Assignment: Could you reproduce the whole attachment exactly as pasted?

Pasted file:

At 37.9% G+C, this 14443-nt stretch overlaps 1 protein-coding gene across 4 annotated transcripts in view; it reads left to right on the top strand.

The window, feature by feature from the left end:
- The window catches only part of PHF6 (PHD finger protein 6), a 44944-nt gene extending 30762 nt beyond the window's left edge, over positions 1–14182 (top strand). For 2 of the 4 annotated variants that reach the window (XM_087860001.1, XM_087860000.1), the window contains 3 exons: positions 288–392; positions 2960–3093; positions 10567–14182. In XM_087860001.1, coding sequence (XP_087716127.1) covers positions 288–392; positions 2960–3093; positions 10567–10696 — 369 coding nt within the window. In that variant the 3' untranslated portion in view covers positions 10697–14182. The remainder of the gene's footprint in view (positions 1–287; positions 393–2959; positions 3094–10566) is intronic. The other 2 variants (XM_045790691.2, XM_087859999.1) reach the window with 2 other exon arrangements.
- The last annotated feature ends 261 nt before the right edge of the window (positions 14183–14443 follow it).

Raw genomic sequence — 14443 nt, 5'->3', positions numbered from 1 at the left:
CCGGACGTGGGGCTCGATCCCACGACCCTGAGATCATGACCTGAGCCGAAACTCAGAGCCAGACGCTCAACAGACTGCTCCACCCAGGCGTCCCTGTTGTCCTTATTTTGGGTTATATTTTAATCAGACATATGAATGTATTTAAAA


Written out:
At 37.9% G+C, this 14443-nt stretch overlaps 1 protein-coding gene across 4 annotated transcripts in view; it reads left to right on the top strand.

The window, feature by feature from the left end:
- The window catches only part of PHF6 (PHD finger protein 6), a 44944-nt gene extending 30762 nt beyond the window's left edge, over positions 1–14182 (top strand). For 2 of the 4 annotated variants that reach the window (XM_087860001.1, XM_087860000.1), the window contains 3 exons: positions 288–392; positions 2960–3093; positions 10567–14182. In XM_087860001.1, coding sequence (XP_087716127.1) covers positions 288–392; positions 2960–3093; positions 10567–10696 — 369 coding nt within the window. In that variant the 3' untranslated portion in view covers positions 10697–14182. The remainder of the gene's footprint in view (positions 1–287; positions 393–2959; positions 3094–10566) is intronic. The other 2 variants (XM_045790691.2, XM_087859999.1) reach the window with 2 other exon arrangements.
- The last annotated feature ends 261 nt before the right edge of the window (positions 14183–14443 follow it).

Raw genomic sequence — 14443 nt, 5'->3', positions numbered from 1 at the left:
CCGGACGTGGGGCTCGATCCCACGACCCTGAGATCATGACCTGAGCCGAAACTCAGAGCCAGACGCTCAACAGACTGCTCCACCCAGGCGTCCCTGTTGTCCTTATTTTGGGTTATATTTTAATCAGACATATGAATGTATTTAAAA